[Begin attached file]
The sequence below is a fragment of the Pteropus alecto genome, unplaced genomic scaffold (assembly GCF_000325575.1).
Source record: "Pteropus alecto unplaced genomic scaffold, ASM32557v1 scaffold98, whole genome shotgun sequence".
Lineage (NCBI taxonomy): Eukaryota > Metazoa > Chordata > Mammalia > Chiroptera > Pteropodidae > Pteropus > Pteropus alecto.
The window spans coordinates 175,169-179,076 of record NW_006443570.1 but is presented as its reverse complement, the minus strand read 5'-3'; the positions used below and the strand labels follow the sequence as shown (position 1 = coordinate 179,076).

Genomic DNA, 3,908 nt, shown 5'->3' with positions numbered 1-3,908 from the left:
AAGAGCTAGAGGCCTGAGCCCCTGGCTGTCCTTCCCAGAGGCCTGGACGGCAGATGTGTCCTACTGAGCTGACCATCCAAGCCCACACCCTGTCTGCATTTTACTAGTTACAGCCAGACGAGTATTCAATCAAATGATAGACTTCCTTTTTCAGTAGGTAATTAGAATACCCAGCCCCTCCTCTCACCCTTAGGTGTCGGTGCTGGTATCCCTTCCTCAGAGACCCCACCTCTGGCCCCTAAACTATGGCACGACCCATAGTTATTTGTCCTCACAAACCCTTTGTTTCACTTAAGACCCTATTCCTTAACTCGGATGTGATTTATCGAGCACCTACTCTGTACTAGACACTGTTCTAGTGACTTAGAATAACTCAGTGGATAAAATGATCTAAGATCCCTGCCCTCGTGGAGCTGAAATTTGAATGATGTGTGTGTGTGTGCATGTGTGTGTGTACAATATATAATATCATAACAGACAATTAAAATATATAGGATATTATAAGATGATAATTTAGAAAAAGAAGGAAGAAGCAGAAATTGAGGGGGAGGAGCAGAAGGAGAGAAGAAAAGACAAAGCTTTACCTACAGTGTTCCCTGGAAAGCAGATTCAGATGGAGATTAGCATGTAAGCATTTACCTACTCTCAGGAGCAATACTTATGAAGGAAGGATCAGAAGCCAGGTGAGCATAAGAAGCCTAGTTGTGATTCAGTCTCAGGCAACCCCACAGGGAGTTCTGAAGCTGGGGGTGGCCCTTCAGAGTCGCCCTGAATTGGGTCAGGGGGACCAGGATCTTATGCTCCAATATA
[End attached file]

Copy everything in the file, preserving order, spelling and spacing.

The sequence below is a fragment of the Pteropus alecto genome, unplaced genomic scaffold (assembly GCF_000325575.1).
Source record: "Pteropus alecto unplaced genomic scaffold, ASM32557v1 scaffold98, whole genome shotgun sequence".
Lineage (NCBI taxonomy): Eukaryota > Metazoa > Chordata > Mammalia > Chiroptera > Pteropodidae > Pteropus > Pteropus alecto.
The window spans coordinates 175,169-179,076 of record NW_006443570.1 but is presented as its reverse complement, the minus strand read 5'-3'; the positions used below and the strand labels follow the sequence as shown (position 1 = coordinate 179,076).

Genomic DNA, 3,908 nt, shown 5'->3' with positions numbered 1-3,908 from the left:
AAGAGCTAGAGGCCTGAGCCCCTGGCTGTCCTTCCCAGAGGCCTGGACGGCAGATGTGTCCTACTGAGCTGACCATCCAAGCCCACACCCTGTCTGCATTTTACTAGTTACAGCCAGACGAGTATTCAATCAAATGATAGACTTCCTTTTTCAGTAGGTAATTAGAATACCCAGCCCCTCCTCTCACCCTTAGGTGTCGGTGCTGGTATCCCTTCCTCAGAGACCCCACCTCTGGCCCCTAAACTATGGCACGACCCATAGTTATTTGTCCTCACAAACCCTTTGTTTCACTTAAGACCCTATTCCTTAACTCGGATGTGATTTATCGAGCACCTACTCTGTACTAGACACTGTTCTAGTGACTTAGAATAACTCAGTGGATAAAATGATCTAAGATCCCTGCCCTCGTGGAGCTGAAATTTGAATGATGTGTGTGTGTGTGCATGTGTGTGTGTACAATATATAATATCATAACAGACAATTAAAATATATAGGATATTATAAGATGATAATTTAGAAAAAGAAGGAAGAAGCAGAAATTGAGGGGGAGGAGCAGAAGGAGAGAAGAAAAGACAAAGCTTTACCTACAGTGTTCCCTGGAAAGCAGATTCAGATGGAGATTAGCATGTAAGCATTTACCTACTCTCAGGAGCAATACTTATGAAGGAAGGATCAGAAGCCAGGTGAGCATAAGAAGCCTAGTTGTGATTCAGTCTCAGGCAACCCCACAGGGAGTTCTGAAGCTGGGGGTGGCCCTTCAGAGTCGCCCTGAATTGGGTCAGGGGGACCAGGATCTTATGCTCCAATATA